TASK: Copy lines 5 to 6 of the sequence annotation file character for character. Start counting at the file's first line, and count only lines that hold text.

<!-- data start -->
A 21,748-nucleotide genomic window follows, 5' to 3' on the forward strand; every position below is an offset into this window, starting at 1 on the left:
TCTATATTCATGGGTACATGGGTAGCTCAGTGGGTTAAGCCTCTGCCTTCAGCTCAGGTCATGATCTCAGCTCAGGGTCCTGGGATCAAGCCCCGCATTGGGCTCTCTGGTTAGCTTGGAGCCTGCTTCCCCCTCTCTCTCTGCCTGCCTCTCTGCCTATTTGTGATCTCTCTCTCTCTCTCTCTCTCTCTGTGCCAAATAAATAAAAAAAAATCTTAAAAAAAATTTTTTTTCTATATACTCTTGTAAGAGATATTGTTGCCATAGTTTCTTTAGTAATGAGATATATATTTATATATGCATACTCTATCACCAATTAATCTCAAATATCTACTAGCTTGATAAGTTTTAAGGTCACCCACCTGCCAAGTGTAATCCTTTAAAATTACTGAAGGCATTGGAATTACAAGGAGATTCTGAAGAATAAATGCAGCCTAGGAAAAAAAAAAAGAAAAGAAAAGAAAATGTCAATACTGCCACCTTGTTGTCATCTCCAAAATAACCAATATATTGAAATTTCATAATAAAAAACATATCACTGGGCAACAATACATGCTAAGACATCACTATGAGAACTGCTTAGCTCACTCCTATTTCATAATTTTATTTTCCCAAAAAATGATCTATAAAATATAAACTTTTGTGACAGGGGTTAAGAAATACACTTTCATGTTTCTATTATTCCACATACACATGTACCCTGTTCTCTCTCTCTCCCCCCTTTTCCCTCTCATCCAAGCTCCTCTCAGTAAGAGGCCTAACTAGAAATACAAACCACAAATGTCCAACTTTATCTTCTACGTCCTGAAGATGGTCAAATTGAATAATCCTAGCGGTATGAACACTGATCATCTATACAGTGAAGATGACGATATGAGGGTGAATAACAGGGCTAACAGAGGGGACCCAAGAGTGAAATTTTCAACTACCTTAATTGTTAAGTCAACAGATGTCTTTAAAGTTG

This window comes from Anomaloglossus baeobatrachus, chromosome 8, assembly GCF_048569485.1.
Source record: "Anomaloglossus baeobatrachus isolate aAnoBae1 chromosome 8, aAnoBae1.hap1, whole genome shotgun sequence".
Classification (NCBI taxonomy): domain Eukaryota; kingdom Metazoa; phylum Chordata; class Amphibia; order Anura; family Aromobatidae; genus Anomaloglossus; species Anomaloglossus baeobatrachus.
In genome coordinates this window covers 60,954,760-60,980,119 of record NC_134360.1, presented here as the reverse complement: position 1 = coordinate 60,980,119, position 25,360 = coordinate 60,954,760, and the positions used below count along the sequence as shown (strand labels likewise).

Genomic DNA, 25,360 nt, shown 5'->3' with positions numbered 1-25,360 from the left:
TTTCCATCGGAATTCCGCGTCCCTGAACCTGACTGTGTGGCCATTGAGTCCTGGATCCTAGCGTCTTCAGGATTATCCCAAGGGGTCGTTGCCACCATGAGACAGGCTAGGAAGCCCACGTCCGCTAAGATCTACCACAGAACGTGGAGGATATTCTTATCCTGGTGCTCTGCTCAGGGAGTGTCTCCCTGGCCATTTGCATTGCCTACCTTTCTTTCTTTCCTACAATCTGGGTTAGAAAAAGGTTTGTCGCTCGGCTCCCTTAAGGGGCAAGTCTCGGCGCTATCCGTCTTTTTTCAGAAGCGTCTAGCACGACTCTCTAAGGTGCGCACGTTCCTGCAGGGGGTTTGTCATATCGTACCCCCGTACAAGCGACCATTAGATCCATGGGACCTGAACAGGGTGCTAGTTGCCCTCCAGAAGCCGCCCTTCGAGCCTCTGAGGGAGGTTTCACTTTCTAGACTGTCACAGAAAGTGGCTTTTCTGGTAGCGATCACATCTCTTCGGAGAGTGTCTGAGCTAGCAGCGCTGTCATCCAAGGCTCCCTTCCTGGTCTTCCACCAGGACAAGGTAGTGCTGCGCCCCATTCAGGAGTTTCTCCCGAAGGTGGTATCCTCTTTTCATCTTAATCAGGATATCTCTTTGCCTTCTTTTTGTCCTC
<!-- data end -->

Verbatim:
Classification (NCBI taxonomy): domain Eukaryota; kingdom Metazoa; phylum Chordata; class Amphibia; order Anura; family Aromobatidae; genus Anomaloglossus; species Anomaloglossus baeobatrachus.
In genome coordinates this window covers 60,954,760-60,980,119 of record NC_134360.1, presented here as the reverse complement: position 1 = coordinate 60,980,119, position 25,360 = coordinate 60,954,760, and the positions used below count along the sequence as shown (strand labels likewise).